By now, your QAPI efforts should be well on the road even though we don’t have a final enforcement rule as of yet.  The current conversation is that the regulation surrounding QAPI will be finalized in September along with the massive updates that CMS is planning – but those updates are a topic for another day!

As of a couple years ago, facilities were expected to be in compliance with QAPI even though there was no final rule yet.  We have always had QAA programs, but as we know, QAPI is taking this process to a new level.

 

Which of these areas does my facility fall into?

This is a good time to pause and ask yourself:  “Which of these areas does my facility fall into?”

  1. I don’t really have what could be called a compliance program
  2. I have a compliance program – well sort of
  3. My compliance program is an integral part of our organization
  4. My compliance program not only looks at issues but has ongoing plans for improvement and involves all aspects and departments of our organization and includes representatives from all departments

If you currently align with either of the first two, you have some catching up to do.  If you align with the third one, you are on the right track, but will need to expand what you are currently doing.  If you align with the last one, you are in pretty good shape – but you should still do a review of where you are and if you can expand further.

Remember the five elements?  They are:

  • Design and Scope
  • Governance and Leadership
  • Feedback, Data Systems and Monitoring
  • Performance Improvement Projects
  • Systematic Analysis and Systemic Action

In a nutshell, these elements require you to define your program based on the values and mission of your organization and that the functions of the program support these and develop policy and procedures for the program.  One of the requirements is that you have a “robust” program in place that uses data and current best practices to define and measure goals.  You will need to determine how you will collect and use the data, and if you are going to pursue an issue or not.  Just like the MDS and working with the CAAs, if you determine to not proceed on a seemingly problematic area, documentation needs to exist to explain the rationale behind your decision.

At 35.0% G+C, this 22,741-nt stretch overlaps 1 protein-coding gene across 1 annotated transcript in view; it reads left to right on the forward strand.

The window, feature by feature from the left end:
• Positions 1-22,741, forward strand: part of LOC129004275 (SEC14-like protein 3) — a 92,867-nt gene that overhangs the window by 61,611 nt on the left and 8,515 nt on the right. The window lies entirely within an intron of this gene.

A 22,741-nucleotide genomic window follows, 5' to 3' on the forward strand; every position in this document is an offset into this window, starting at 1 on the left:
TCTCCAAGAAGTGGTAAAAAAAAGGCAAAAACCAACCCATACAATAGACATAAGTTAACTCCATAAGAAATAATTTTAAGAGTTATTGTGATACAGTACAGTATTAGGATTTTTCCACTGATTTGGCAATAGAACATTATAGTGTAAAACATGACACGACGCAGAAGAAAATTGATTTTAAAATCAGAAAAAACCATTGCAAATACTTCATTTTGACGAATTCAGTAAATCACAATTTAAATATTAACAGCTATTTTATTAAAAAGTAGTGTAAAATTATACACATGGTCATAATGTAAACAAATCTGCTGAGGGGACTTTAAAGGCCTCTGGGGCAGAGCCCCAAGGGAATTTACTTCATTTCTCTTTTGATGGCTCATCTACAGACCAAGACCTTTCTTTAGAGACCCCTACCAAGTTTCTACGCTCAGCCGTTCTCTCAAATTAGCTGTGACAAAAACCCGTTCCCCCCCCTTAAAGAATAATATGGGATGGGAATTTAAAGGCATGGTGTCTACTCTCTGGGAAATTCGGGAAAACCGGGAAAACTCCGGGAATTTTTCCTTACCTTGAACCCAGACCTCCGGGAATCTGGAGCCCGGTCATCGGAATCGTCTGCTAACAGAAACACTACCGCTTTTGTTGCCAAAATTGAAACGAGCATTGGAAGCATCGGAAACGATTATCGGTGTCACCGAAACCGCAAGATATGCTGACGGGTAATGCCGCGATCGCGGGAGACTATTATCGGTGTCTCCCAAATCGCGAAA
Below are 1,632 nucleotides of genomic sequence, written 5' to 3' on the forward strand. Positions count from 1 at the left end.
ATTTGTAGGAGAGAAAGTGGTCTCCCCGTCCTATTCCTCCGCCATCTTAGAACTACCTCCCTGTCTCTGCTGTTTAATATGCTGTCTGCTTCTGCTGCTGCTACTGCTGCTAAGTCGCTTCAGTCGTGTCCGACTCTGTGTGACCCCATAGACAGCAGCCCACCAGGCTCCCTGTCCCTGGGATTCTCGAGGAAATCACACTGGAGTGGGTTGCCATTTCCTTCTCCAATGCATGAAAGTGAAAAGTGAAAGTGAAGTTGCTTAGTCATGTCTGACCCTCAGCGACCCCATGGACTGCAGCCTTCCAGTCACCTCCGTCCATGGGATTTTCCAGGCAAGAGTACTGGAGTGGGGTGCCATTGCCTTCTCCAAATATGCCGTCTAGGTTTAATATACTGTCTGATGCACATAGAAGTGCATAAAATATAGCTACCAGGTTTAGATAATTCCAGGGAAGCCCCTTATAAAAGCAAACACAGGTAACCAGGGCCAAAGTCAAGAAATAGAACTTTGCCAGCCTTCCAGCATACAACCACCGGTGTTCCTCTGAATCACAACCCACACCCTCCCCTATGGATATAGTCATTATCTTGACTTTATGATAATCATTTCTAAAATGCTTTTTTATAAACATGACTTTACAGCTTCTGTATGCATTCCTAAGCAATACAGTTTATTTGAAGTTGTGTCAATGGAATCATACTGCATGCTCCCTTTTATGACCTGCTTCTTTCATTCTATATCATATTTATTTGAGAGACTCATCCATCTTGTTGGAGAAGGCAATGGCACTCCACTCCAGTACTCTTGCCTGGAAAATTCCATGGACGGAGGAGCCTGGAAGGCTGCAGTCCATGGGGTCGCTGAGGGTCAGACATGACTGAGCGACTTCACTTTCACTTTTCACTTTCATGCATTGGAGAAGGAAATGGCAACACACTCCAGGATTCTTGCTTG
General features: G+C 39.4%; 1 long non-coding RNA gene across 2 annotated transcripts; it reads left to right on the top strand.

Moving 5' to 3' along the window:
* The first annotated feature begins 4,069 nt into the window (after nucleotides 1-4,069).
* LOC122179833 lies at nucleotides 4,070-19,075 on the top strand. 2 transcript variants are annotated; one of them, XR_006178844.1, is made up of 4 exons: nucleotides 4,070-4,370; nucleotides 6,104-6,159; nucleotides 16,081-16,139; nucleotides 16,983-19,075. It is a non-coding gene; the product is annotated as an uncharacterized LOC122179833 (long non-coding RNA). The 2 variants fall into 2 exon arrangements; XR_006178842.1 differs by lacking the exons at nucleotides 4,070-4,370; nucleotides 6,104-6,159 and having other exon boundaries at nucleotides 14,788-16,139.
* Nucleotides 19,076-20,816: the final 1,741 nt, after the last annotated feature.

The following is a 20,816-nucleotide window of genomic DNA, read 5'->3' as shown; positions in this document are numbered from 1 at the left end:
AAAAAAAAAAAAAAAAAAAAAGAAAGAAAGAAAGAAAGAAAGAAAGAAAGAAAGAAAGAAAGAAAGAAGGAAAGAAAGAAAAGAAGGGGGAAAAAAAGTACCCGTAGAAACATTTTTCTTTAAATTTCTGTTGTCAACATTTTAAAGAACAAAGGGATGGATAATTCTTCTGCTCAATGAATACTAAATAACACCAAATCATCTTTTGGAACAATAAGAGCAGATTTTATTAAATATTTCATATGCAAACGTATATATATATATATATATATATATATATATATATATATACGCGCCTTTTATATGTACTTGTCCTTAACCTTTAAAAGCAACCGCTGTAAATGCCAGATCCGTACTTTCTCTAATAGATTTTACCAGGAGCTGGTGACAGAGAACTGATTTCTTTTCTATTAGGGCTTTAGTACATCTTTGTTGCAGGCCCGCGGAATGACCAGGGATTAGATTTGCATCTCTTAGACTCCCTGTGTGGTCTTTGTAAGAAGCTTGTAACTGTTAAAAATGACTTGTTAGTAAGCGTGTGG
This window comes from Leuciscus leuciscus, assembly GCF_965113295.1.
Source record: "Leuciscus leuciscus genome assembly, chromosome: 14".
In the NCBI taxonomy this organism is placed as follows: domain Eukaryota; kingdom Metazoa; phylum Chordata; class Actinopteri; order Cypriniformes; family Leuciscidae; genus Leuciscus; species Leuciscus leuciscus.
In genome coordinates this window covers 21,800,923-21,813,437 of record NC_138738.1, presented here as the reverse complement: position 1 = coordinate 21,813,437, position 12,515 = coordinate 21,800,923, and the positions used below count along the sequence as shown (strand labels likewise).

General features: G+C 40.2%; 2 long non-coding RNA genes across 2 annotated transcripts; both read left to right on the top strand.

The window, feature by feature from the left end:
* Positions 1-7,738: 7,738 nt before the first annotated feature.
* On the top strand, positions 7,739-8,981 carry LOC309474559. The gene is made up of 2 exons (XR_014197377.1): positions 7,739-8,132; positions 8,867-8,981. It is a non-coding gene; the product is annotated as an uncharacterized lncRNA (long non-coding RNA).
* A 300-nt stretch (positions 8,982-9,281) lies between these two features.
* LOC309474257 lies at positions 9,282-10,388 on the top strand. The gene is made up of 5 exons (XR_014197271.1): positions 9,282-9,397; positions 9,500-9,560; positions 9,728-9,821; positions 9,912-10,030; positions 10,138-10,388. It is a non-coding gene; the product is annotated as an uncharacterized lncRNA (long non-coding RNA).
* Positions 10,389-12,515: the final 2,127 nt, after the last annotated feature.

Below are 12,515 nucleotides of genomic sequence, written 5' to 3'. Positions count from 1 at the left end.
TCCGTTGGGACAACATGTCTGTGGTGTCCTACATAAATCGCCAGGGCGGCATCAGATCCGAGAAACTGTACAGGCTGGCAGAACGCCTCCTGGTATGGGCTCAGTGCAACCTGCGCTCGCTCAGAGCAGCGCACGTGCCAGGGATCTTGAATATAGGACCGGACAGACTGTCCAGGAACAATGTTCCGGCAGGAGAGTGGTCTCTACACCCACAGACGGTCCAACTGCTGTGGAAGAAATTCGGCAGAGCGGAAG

Spotting the differences

One of the significant differences between QAPI and the current interpretive guidelines under F520 is that QAPI requires you to look at and evaluate all of your systems and processes, not just clinical and not just those where there has been a problem identified during a survey.  The goal of QAPI is to lean heavily on the Performance Improvement aspect and always be looking to continue to make everything you do better and better.

Are there going to be things you do that are as good as they can be for now?  Of course!  However, the expectation is that you check in on them at time periods you determine to ensure it remains that way, or if there can indeed be an improvement.

A word of caution – as much as you want to be comprehensive in your program, if you determined you were in either group 1 or 2 above, you want to start slowly.  Don’t try to boil the ocean!  If you try to do too many things at one time, you will not have an effective program.  Pick one area of the facility or a few of your known issues and grow from there.

Another aspect of QAPI that is different is the use of PIPs – Performance Improvement Projects.  These are smaller groups of people working on a specific project.  These teams should be cross departmental as this initiative is facility wide.  The PIP team will look at the assigned issue, gather data and make recommendations as to how they think the issue can be resolved.

So take another look at what you are doing with your QAPI efforts.  If you need help or don’t have the tools in place to be successful, CMS has provided information for you to use for each of the five elements and tools to go with each of them.  Click here to access those tools.